• number of generic errors (e.g. none of the above known errors)

It's recommended that the statsd object do namespacing (statsd-ruby has it built in). This ensures client metrics don't get intermingled with wider application metrics. Here's an example:

ServiceClient =
# Now in production.rb
ServiceClient.config.statsd = namespace: 'my_service'

Error Wrapping

A lot of things can go wrong in the thrift stack. This means the caller may need to deal with a large amount of different exceptions. For example, does it really matter if Thrift::ProtocolException or Thrift::TransportException was raied? Can the caller recover from either of them? No. So instead of allowing these semantics to propogate up abstraction levels, it's better to encapsulate them in a single error. This is easily implemented with a middleware and once is included in the library. When this middleare is used, all known networking & thrift exceptions will be raised as Thrifter::ClientError.

class MyService <
  use Thrifter::ErrorWrapping

A list of other known error classes can be provided to wrap more than the library's known set.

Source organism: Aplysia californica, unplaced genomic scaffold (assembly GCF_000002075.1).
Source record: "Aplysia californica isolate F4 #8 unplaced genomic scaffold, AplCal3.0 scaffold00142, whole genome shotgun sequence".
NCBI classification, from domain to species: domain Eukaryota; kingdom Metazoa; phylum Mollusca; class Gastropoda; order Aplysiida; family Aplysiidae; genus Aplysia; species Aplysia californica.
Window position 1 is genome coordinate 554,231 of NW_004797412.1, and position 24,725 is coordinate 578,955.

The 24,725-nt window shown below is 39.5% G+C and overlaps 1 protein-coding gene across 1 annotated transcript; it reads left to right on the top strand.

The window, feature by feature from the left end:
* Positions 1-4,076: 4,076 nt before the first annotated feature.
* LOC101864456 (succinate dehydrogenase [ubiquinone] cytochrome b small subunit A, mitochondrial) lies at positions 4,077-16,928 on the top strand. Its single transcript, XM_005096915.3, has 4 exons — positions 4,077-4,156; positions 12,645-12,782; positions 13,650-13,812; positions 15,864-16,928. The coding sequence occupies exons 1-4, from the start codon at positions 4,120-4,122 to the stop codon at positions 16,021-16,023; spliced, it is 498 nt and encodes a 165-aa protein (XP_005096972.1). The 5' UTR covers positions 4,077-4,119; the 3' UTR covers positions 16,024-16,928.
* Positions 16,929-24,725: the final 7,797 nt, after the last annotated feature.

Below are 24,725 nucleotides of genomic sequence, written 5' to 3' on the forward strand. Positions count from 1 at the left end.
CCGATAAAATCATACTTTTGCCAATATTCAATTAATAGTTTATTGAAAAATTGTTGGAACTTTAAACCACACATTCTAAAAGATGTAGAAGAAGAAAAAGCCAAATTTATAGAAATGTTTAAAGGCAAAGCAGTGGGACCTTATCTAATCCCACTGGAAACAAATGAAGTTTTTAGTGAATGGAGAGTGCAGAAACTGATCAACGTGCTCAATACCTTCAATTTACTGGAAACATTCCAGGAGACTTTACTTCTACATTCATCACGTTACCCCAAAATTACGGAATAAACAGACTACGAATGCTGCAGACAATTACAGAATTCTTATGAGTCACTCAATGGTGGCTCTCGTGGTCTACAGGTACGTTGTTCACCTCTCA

class MyService <
  use Thrifter::ErrorWrapping, [ SomeErrorClass ]

Note, Thrifter will still count individual errors as described in the metrics section.

Protocol Validation

Thrift requires that client & server communicate with the exact things specified in the protocol. Unfortunately ruby does not prevent us from making mistakes. It's possible to forget setting required members or assigning symbol instead of a string. Luckily ruby's dynamic traits make it possible to implement compiler like validation. Thrifter includes a middlware that will checkout incoming & outgoing objects so that they're valid protocol message. [thrift-validator][] does all the heavy lifing here. Use Thrifter::Validation in the test environment to make sure things are correct. Here's an example.

class MyService <
  use Thrifter::Validation


  1. Fork it ( )
  2. Create your feature branch (git checkout -b my-new-feature)
  3. Commit your changes (git commit -am 'Add some feature')
  4. Push to the branch (git push origin my-new-feature)
  5. Create a new Pull Request